June is all about men
Originally published June 6, 2009 in the Santa Cruz Sentinel
June means Father’s Day—a day when deserving fathers are honored by their appreciative children, and maybe even their grateful wives. My own dad (whose 82nd birthday is also in June) and my husband (also born in June) may be like yours: they’re difficult to buy for and don’t really need very much. So how do I express my gratefulness in a special way (four times!) in June? While I’m pondering that question, here are some ideas that might help you celebrate the men in your life.
- Start with a card. Sometimes the very best gift is a card with a personalized, straight-from-the-heart message. My kids have made many cards over the years with nothing more than paper, scissors and glue, and I know they are treasured because my husband has kept them all.
- Consider his hobbies. What does your dad collect, or read about, or like to do in his spare time? My dad collects coins, so one year I made him a piggy bank in the likeness of his favorite superhero, Wonder Woman, using a balloon base, paper mache and paint. Likewise, my husband collects major league baseball jerseys—the kind that are “licensed.” So this year I asked my husband to tell me about his collection, and what makes a really great jersey, so that I could make him an “unlicensed” replica jersey of his own design. (Instructions provided below)
- Decorate something he uses often. Add an “I love you” his tool box. Or paint images of big fish on a new tackle box. Create and decorate a remote control holder or a drink caddie for his favorite arm chair, featuring his favorite TV character or quote. Knit or sew a golf club cover or iPod pouch. Floor mats, book bags, laptop cases are just yearning to be embellished.
- Try Petroglyph or The Crafter’s Studio in downtown Santa Cruz. You can paint ceramic bowls, mugs, or a keepsake box at Petroglyph—and it’s really fun. Or learn to sew a tie, a shirt or pajama pants for dad at The Crafter’s Studio.
- Remind him of all the things that make him special. Make a decoupaged keepsake box decorated with references to all this talents, hobbies, jobs, and sidelines—a lifetime of interests and pursuits.
- Be an historian. Write down questions and interview your dad about various aspects of his life such as growing up, serving in the military, school years, his jobs, his family life, his friends. Tape record all his reflections and anecdotes and then transcribe them to give as bound gifts in the future.
- How about a new wallet? Go online for instructions on making a wallet from paper, duct tape, plastic bags, cassette tapes, milk cartons, FedEx envelopes, or playing cards. www.diylife.com/2007/07/12/the-diy-wallet-revolution/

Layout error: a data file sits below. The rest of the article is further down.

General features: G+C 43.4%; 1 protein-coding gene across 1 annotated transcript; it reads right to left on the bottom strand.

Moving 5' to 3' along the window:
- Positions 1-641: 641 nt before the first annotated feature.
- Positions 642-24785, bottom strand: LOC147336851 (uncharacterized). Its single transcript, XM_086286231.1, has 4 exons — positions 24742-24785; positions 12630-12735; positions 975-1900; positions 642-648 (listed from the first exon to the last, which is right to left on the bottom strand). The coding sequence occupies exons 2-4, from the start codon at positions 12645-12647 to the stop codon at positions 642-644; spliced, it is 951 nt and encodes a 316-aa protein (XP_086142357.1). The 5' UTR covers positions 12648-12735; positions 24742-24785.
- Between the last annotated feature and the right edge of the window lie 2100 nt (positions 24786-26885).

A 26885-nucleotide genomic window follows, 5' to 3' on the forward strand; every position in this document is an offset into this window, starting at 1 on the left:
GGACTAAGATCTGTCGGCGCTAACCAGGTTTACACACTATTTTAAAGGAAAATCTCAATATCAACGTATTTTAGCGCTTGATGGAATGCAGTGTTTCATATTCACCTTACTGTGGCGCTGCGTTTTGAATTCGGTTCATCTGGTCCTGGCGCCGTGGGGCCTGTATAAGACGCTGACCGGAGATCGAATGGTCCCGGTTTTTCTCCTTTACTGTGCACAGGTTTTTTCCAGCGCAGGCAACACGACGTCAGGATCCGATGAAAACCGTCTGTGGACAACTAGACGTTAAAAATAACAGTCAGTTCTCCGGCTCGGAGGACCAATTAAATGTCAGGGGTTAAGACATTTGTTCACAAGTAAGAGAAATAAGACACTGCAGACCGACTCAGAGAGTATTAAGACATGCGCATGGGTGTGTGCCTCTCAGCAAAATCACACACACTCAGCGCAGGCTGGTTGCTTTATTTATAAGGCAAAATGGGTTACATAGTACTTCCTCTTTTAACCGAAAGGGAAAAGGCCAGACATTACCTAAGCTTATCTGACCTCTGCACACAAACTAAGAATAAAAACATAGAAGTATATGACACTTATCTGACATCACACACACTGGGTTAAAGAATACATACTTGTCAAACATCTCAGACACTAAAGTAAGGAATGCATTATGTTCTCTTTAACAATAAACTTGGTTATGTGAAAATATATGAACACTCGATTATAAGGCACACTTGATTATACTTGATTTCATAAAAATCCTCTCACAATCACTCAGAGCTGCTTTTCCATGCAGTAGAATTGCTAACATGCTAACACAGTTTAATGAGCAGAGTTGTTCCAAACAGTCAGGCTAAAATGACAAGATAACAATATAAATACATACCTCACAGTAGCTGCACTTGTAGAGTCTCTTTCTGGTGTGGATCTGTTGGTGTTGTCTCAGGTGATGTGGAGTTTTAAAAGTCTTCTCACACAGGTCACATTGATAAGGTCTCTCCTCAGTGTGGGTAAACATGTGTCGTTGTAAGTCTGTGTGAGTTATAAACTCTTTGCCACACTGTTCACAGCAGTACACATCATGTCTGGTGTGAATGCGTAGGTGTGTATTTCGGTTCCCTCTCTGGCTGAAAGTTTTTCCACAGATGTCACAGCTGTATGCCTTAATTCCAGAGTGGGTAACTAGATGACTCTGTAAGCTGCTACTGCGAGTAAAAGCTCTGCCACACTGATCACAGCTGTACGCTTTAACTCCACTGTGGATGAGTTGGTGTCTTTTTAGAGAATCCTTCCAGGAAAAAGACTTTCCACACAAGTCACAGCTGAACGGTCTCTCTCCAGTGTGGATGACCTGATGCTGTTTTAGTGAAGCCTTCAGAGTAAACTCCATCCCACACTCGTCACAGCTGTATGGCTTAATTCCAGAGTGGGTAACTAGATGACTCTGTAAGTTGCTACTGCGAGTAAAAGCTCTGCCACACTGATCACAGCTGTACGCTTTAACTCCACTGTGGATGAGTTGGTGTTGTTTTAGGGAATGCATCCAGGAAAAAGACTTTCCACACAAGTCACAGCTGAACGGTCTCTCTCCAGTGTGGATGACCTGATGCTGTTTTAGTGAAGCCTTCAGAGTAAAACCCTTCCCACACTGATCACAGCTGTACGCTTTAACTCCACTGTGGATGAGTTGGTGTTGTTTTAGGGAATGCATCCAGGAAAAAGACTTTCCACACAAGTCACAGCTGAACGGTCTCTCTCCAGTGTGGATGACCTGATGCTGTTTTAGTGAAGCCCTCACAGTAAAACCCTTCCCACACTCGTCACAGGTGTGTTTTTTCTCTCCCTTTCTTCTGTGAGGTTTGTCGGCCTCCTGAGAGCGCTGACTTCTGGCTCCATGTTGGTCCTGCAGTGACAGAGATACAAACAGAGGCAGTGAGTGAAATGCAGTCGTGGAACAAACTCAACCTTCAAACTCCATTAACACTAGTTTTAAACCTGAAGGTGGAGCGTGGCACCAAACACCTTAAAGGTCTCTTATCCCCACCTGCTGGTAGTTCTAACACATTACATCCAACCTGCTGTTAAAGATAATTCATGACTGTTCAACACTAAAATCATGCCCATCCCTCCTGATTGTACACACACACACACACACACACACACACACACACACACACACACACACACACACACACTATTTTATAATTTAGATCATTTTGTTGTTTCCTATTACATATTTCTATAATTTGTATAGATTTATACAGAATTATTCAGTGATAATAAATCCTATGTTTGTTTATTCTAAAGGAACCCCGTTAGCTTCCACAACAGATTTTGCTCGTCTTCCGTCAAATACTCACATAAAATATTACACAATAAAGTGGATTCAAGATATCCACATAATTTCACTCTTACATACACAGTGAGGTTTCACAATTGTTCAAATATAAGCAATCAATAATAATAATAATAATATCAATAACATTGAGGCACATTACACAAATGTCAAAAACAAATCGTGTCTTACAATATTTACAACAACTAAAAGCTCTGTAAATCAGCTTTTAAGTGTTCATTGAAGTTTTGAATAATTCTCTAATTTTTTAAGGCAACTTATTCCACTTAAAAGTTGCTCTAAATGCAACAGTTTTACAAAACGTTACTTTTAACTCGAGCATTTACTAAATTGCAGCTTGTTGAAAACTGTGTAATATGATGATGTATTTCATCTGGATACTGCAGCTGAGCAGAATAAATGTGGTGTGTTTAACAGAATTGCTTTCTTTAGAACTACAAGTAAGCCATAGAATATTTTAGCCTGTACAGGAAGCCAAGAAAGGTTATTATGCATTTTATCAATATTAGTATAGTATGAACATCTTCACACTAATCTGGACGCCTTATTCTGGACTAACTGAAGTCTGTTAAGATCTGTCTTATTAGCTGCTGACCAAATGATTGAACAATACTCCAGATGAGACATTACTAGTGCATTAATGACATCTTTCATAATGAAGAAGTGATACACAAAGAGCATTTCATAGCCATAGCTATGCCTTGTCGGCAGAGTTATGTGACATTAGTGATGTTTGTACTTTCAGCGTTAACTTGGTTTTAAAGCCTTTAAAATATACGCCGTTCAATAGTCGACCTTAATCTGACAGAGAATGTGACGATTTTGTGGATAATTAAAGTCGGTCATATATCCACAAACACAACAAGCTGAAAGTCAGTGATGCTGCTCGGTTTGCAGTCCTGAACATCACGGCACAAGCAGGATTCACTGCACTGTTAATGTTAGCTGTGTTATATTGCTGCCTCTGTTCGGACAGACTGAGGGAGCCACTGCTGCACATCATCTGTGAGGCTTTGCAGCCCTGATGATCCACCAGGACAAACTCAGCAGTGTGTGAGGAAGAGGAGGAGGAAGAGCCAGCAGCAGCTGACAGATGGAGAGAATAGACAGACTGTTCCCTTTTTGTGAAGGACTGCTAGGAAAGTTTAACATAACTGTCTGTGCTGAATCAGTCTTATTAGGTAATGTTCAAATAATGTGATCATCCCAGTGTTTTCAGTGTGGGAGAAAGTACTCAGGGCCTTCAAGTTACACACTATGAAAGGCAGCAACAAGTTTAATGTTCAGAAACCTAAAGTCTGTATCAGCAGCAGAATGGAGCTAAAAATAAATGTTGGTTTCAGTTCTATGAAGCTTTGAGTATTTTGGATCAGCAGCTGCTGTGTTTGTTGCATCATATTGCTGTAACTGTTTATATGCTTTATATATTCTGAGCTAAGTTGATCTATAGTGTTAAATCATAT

- Create a retreat. Maybe Dad really needs his own quiet space for internet surfing, writing, drawing or napping. Create an outdoor “room” in the backyard with privacy screens surrounding a hammock. Decorate the screens with pictures of sand, palm trees and umbrella drinks. Or, if you’re handy with power tools, build him his own little studio retreat.
- Make a movie with the camcorder. Dust off that camcorder or use your digital camera to make a film. We called ours “A Day Without Dad” and my daughters hammed up all the nightmarish scenarios they could come up with (such as eating unhealthy snacks while watching non-stop cartoons), while I did the filming. Put your movie on YouTube so he can watch it all the time.
- Personalize a button, a keychain or a t-shirt. Iron on a family photo with ink-jet printable fabric. Add a photo to a keychain or pin-on button. There are kits in craft stores for personalizing just about anything. Or make a frame and put a favorite photo inside. Google “What to make for Father’s Day” for a lots more craft ideas.
- Baseball Jersey: To make a personalized baseball jersey, surf the internet for a blank jersey in the right color and size. (I found my gray warp knit jersey at www.thesportingstore.com. They may also sell you a blank shirt at a digitized embroidery shop—although, once there, you may be tempted to just let them do the whole job.) Buy a small piece of polyester knit or spandex for the letters and numbers. Trace around a letter/number template (purchased or computer printed from an enlarged font) with disappearing-ink fabric pen onto the knit fabric.
To keep the letters from stretching, iron-on medium-weight fusible interfacing to the back of the knit before cutting out each letter. Trace around each cut-out letter with disappearing ink for correct placement on the shirt. To keep the shirt fabric from stretching, add light-weight fusible interfacing to the inside of the shirt in the approximate location of the letters; then baste each letter in place on the outside of the shirt. Sew around the edges of each letter with a tight, wide zigzag stitch. Add matching trim from the notions department or use polyester shoe laces (I found great laces at the Converse Outlet in Gilroy.)